The thrill was just driving. It was the Summer of Love, and my family had arrived in Los Angeles from the Old World, the very Old World, the Six Day War. We were kind of like the Beverly Hillbillies, if the Beverly Hillbillies had been Moroccan ex-Zionists who thought everyone was out to get them. But like the Clampetts, we were gullible, internally clamorous, google-eyed and immersed in this mercilessly seductive whirlwind—the maze, Auto Utopia.
And the thrill was just driving. The blue Dodge Dart Swinger, running on leaded, had a toy-like plasticky interior, the smell of cigarettes and new vinyl and hot metal and gasoline—and the loose black seatbelts were a suggestion to be ignored. The windows were always dirty because that’s what happens in sunny places. The single band AM radio played hits in a funnel-like mono that was less distracting somehow—the music sat with you, did not drown you no matter how loud you turned it up. But outside the rolled-down dirty windows, the color explosion, the city, that drown you for sure. Driving, past Pioneer Chicken, a little chubby chef on a covered wagon, spinning eternally, eternally heading for the West. Driving past the Fox Theater and The Cave and the Hollywood Canteen where they offered "Extras for Extras", driving past palms sprouting from little mounds of dirt that had been bricked off on random corners, driving past Food King Supermarket, with another moustachioed chubster for a mascot, and this one wore a crown. They gave you free erasers at Food King, little end-of-pencil erasers shaped like the King himself, the Food King that is. Sugarloaf Bubble Gum and Slinky Worms with invisible string were sold there in clear plastic eggs for a quarter, but you wouldn’t know it today, you can’t google it—nothing will turn up, take my word for it. Not knowing a google-able future, you drove past C. C. Brown’s Ice Cream Parlour, past Wide World Emporium with its life-sized Chaplin, Bogie, Marilyn cutouts, past yesterday toward a mystery Los Angeles that the King called Time has erased.
The thrill was just driving and not stopping. Past Sunset Motel with luxurious exposed bean-shaped pool and a sign advertising “Vibrating Beds” and Le Sex Shoppe across from the Hollywood Arcade and past mansions in the green hills, Spanish and glorious and glowing and also fun—opulence not as stiff walled-off “society” but as freedom, as joy. Driving, past murals of Elizabeth Taylor and Clark Gable and WC Fields. Driving past barefoot longhairs, and you didn’t know if they were girls or boys from the back. Morning driving to the sound of California birds cawing over the sparkly streets, for it was quiet somehow while you drove, just the car radio in a quiet city, and it was fun, you see—the promise of fun, that peculiar word, so corny and foreign to modern sophistos, but—to us corny foreigners, from wartorn places, lands run by ghetto bosses, to those of us who lived to escape—this very word had a stirring effect that drove us to almost total giddiness. Fun, you say? After all we’ve lived through, the final destination is FUN?! And yet, here fun was, in Technicolor. Here you go to bed exhausted from fun and you wake up and the fun machine is still spinning, it's been spinning all night while you dream—like Vegas, but funner. Get back in your car and drive there.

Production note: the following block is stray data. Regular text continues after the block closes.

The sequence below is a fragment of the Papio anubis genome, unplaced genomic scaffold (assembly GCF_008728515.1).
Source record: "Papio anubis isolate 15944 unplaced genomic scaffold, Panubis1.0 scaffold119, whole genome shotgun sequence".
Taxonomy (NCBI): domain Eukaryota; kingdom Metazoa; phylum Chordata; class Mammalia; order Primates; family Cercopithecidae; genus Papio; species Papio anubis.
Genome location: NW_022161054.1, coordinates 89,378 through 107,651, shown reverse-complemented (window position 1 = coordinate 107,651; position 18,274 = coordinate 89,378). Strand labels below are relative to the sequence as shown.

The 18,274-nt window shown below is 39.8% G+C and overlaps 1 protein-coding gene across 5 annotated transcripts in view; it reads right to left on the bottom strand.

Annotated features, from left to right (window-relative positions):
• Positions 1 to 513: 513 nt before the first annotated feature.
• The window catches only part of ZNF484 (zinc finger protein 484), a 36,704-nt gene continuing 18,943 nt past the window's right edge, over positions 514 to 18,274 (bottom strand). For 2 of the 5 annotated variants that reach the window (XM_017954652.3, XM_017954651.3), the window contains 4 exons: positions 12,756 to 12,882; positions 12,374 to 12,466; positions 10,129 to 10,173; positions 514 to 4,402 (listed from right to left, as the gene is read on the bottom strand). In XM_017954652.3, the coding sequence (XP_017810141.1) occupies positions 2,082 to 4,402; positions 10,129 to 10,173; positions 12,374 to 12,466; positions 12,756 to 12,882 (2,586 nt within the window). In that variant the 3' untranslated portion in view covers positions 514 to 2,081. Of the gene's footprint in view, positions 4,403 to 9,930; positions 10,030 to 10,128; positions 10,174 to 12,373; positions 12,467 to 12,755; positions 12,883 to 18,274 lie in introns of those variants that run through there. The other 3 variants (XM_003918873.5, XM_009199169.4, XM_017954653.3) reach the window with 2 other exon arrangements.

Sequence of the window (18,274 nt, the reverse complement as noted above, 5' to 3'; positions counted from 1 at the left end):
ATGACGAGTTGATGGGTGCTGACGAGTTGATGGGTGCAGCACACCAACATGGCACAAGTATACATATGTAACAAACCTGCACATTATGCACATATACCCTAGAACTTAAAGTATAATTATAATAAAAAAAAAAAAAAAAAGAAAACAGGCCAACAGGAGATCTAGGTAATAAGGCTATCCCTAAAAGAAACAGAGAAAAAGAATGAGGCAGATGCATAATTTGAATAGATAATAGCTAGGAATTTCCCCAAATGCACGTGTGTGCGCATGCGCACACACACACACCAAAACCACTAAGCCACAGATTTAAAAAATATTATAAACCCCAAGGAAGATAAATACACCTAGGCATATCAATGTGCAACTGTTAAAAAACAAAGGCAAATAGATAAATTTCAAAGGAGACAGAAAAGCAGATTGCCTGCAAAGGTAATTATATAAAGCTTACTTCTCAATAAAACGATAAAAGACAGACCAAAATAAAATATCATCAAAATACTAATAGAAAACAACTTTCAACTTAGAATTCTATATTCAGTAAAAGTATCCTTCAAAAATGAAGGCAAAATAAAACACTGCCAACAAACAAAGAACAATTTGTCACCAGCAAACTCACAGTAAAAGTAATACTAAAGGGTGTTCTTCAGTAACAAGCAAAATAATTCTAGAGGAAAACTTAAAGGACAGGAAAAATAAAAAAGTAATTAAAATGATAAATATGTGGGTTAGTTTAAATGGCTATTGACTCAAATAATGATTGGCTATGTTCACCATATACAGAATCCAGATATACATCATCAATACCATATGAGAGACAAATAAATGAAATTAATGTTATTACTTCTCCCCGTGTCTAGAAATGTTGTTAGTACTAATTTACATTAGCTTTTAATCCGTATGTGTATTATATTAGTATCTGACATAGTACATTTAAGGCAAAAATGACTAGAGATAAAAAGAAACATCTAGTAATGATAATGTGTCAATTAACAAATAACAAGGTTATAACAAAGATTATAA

“We’ll Sing in the Sunshine” came over the car radio. My father listened at the wheel, coasting through the 6-way Hollywood-Sunset intersection, past the Vista Theatre, then he announced in his heavy Moroccan brogue, “This song is an ode to Handshake Sex.”
“What’s that?” my 15-year-old brother asked. He was not yet a full-fledged hippie.
“Two people shake hands and go into a tent together. They have their fun and then everybody goes his way.”
The thrill was just driving and not stopping but also yearning. Even the spirit of sex, it seemed, was different in the New World—how confusing it must have been for the grown-ups! Here there were no whorehouses of Paris with their dark, urbane boudoirs for the melancholy. No melancholy allowed! Here it was pink bunny ears, a sex that managed by miracle to remain innocent and yet be all the more sexy because it pulled off the trick. This was sex not as guilty need, but more like another brightly lit gas station pit-stop, a friendly bubble gum drop-by, and it turned you back on yourself, forced you to leave your misgivings about the world like checking in a coat before entering. How, I ask you, does a man from the impoverished Old World see all this color, electric light, free sex, the drive-through pleasure mecca stretching out far as the eye can see? How does a man for whom war has become a way of life, how does he “live up to” the goofiness of this brave plastic new toy world?
Later, you will say, “The hippie era.”
Later, you will say, “Prosperity.”
Later, you will see it with the eyes of someone remembering a peculiar, swirling dream.
But all that is later, much later.
For now, the thrill was just driving.
DANIEL WEIZMANN's writing has appeared in the Los Angeles Times, Jewish Journal, Times of Israel, and several anthologies of fiction and humor, including Drinking with Bukowski and Too Cool. Most recently, his story "Mimsy" appears in Rough Magick, a collection edited by Francesca Lia Block and Jessa Marie Mendez. www.danielweizmann.com